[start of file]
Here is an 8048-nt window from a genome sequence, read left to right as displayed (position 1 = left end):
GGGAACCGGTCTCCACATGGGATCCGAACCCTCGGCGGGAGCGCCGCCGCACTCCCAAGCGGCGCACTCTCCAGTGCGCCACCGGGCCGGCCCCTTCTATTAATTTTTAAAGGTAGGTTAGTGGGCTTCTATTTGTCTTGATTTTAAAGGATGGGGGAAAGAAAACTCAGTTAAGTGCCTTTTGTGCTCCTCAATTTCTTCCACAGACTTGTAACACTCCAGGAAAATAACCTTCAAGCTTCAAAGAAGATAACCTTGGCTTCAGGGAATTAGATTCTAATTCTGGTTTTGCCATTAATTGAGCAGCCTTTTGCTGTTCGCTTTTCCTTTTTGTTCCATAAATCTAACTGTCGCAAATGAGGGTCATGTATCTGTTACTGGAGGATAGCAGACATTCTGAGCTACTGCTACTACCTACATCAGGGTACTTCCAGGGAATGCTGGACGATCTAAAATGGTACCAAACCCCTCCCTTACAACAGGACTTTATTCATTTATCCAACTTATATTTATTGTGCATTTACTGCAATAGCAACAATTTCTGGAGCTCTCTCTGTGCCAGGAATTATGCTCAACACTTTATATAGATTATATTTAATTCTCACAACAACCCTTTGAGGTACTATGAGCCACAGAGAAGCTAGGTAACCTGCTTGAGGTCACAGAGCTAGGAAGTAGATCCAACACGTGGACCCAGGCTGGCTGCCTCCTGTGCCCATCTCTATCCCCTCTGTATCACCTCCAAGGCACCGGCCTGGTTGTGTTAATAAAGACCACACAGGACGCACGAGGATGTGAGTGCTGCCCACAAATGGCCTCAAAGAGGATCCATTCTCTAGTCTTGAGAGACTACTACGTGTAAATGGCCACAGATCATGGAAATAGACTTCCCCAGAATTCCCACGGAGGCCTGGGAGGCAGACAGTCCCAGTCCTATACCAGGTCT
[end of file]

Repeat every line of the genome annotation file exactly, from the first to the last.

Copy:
Here is an 8048-nt window from a genome sequence, read left to right as displayed (position 1 = left end):
GGGAACCGGTCTCCACATGGGATCCGAACCCTCGGCGGGAGCGCCGCCGCACTCCCAAGCGGCGCACTCTCCAGTGCGCCACCGGGCCGGCCCCTTCTATTAATTTTTAAAGGTAGGTTAGTGGGCTTCTATTTGTCTTGATTTTAAAGGATGGGGGAAAGAAAACTCAGTTAAGTGCCTTTTGTGCTCCTCAATTTCTTCCACAGACTTGTAACACTCCAGGAAAATAACCTTCAAGCTTCAAAGAAGATAACCTTGGCTTCAGGGAATTAGATTCTAATTCTGGTTTTGCCATTAATTGAGCAGCCTTTTGCTGTTCGCTTTTCCTTTTTGTTCCATAAATCTAACTGTCGCAAATGAGGGTCATGTATCTGTTACTGGAGGATAGCAGACATTCTGAGCTACTGCTACTACCTACATCAGGGTACTTCCAGGGAATGCTGGACGATCTAAAATGGTACCAAACCCCTCCCTTACAACAGGACTTTATTCATTTATCCAACTTATATTTATTGTGCATTTACTGCAATAGCAACAATTTCTGGAGCTCTCTCTGTGCCAGGAATTATGCTCAACACTTTATATAGATTATATTTAATTCTCACAACAACCCTTTGAGGTACTATGAGCCACAGAGAAGCTAGGTAACCTGCTTGAGGTCACAGAGCTAGGAAGTAGATCCAACACGTGGACCCAGGCTGGCTGCCTCCTGTGCCCATCTCTATCCCCTCTGTATCACCTCCAAGGCACCGGCCTGGTTGTGTTAATAAAGACCACACAGGACGCACGAGGATGTGAGTGCTGCCCACAAATGGCCTCAAAGAGGATCCATTCTCTAGTCTTGAGAGACTACTACGTGTAAATGGCCACAGATCATGGAAATAGACTTCCCCAGAATTCCCACGGAGGCCTGGGAGGCAGACAGTCCCAGTCCTATACCAGGTCT